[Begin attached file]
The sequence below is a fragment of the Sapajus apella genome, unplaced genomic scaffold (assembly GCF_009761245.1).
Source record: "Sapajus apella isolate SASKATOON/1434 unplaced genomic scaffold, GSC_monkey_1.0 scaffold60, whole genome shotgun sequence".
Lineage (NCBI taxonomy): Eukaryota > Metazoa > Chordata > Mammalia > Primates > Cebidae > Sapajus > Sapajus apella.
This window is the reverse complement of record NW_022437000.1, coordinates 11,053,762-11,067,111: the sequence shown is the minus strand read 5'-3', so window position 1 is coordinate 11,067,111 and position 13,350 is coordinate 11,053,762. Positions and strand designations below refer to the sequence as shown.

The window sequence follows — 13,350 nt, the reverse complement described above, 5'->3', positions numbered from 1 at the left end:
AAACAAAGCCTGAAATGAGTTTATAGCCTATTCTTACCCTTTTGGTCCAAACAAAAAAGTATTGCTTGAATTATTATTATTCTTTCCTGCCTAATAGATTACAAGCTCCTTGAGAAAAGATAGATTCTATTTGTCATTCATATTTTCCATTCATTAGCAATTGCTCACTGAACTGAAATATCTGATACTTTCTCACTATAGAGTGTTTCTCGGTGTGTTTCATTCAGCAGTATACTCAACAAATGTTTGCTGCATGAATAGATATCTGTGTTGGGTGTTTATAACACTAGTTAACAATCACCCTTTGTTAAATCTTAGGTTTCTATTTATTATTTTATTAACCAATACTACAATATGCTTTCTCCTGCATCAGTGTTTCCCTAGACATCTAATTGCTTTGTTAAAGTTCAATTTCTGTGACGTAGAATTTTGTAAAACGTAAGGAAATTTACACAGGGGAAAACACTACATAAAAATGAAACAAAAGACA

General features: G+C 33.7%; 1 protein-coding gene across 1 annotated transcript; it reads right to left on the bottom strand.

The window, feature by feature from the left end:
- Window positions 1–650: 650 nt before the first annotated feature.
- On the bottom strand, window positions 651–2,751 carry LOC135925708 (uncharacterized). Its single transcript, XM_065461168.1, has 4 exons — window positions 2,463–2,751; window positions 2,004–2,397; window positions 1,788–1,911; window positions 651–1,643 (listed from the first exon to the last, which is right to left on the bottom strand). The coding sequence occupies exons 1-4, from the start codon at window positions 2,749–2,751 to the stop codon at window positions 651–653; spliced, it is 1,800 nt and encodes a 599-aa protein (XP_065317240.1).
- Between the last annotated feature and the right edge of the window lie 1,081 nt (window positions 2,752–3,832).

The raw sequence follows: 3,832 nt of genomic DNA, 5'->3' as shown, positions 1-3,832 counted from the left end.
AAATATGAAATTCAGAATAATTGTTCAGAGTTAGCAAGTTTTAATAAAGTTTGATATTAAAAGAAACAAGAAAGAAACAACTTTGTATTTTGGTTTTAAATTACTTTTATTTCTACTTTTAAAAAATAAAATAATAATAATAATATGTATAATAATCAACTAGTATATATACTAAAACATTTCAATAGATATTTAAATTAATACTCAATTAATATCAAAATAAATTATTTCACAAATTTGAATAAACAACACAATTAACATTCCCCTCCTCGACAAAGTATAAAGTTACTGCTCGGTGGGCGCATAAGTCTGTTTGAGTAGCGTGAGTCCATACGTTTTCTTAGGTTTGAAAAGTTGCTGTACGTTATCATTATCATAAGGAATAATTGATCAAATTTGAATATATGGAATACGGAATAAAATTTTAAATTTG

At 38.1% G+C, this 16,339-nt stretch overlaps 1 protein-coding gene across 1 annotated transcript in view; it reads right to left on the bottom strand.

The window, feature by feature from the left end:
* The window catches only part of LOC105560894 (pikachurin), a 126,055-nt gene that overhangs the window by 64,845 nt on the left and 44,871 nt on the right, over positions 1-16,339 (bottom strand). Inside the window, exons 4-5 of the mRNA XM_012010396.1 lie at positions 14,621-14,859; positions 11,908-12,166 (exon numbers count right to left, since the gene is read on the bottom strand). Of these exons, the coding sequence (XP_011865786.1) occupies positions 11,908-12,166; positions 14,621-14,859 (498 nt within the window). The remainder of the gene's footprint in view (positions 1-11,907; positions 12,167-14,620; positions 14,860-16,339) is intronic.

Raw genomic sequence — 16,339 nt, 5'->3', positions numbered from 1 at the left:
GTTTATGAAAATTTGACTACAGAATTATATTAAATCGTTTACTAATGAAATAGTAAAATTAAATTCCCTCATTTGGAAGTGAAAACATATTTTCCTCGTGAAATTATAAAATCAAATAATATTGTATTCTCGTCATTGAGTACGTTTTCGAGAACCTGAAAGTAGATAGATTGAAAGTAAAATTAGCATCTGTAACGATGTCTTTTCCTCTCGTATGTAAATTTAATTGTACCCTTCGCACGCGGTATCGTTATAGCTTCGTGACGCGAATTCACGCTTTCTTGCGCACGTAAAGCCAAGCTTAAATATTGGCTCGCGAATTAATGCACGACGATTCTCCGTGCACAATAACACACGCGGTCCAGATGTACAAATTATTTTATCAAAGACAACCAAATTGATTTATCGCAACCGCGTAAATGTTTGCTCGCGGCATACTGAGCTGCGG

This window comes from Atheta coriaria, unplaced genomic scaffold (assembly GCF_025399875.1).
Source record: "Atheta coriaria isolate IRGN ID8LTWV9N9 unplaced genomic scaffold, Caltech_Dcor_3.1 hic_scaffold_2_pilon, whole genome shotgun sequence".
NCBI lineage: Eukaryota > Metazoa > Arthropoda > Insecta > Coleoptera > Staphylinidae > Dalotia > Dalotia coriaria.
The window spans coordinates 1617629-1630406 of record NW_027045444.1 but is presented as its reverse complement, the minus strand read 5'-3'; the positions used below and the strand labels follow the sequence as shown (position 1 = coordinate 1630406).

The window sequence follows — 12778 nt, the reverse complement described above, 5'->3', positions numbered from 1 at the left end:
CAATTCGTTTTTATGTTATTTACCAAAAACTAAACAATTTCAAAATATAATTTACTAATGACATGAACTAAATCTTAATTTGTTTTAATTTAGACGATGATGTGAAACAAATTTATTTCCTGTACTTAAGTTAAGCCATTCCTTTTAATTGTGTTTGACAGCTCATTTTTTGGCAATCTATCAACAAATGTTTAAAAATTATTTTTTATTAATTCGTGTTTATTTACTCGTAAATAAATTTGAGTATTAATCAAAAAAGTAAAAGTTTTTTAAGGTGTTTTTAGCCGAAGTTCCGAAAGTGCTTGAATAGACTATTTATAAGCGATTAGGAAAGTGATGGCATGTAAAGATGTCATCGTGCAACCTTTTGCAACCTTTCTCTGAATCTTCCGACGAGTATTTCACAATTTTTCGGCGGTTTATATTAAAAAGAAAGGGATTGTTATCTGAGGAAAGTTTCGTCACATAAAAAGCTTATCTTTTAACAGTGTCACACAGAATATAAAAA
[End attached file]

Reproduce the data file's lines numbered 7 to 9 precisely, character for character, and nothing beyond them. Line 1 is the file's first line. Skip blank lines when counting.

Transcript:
General features: G+C 33.7%; 1 protein-coding gene across 1 annotated transcript; it reads right to left on the bottom strand.

The window, feature by feature from the left end:
- Window positions 1–650: 650 nt before the first annotated feature.